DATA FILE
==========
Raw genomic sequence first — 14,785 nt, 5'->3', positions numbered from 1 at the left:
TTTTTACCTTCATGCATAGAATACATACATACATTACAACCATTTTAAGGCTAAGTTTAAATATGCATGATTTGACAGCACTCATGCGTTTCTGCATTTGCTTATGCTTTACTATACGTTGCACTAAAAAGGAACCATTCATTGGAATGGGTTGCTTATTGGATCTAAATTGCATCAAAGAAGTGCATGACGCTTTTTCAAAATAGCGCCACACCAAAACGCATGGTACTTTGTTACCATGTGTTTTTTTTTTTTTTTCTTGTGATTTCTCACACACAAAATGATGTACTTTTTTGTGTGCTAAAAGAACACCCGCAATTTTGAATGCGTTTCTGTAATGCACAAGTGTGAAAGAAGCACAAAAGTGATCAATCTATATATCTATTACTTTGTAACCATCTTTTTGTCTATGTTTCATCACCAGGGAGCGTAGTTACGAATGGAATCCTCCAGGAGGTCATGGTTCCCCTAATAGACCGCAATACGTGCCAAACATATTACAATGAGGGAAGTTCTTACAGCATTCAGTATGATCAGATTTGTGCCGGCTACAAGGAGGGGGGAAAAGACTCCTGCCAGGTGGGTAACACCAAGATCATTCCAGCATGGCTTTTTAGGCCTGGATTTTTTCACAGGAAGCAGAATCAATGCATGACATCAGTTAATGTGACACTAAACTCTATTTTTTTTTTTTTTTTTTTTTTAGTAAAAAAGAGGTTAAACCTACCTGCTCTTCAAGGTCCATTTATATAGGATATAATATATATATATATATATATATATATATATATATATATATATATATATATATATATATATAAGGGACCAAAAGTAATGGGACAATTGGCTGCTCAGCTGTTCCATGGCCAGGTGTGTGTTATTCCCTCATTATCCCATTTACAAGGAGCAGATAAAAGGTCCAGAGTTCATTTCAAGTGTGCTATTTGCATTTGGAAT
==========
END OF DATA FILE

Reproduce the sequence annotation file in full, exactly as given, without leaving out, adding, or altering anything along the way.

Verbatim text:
Raw genomic sequence first — 14,785 nt, 5'->3', positions numbered from 1 at the left:
TTTTTACCTTCATGCATAGAATACATACATACATTACAACCATTTTAAGGCTAAGTTTAAATATGCATGATTTGACAGCACTCATGCGTTTCTGCATTTGCTTATGCTTTACTATACGTTGCACTAAAAAGGAACCATTCATTGGAATGGGTTGCTTATTGGATCTAAATTGCATCAAAGAAGTGCATGACGCTTTTTCAAAATAGCGCCACACCAAAACGCATGGTACTTTGTTACCATGTGTTTTTTTTTTTTTTTCTTGTGATTTCTCACACACAAAATGATGTACTTTTTTGTGTGCTAAAAGAACACCCGCAATTTTGAATGCGTTTCTGTAATGCACAAGTGTGAAAGAAGCACAAAAGTGATCAATCTATATATCTATTACTTTGTAACCATCTTTTTGTCTATGTTTCATCACCAGGGAGCGTAGTTACGAATGGAATCCTCCAGGAGGTCATGGTTCCCCTAATAGACCGCAATACGTGCCAAACATATTACAATGAGGGAAGTTCTTACAGCATTCAGTATGATCAGATTTGTGCCGGCTACAAGGAGGGGGGAAAAGACTCCTGCCAGGTGGGTAACACCAAGATCATTCCAGCATGGCTTTTTAGGCCTGGATTTTTTCACAGGAAGCAGAATCAATGCATGACATCAGTTAATGTGACACTAAACTCTATTTTTTTTTTTTTTTTTTTTTTAGTAAAAAAGAGGTTAAACCTACCTGCTCTTCAAGGTCCATTTATATAGGATATAATATATATATATATATATATATATATATATATATATATATATATATATATATATATATATAAGGGACCAAAAGTAATGGGACAATTGGCTGCTCAGCTGTTCCATGGCCAGGTGTGTGTTATTCCCTCATTATCCCATTTACAAGGAGCAGATAAAAGGTCCAGAGTTCATTTCAAGTGTGCTATTTGCATTTGGAAT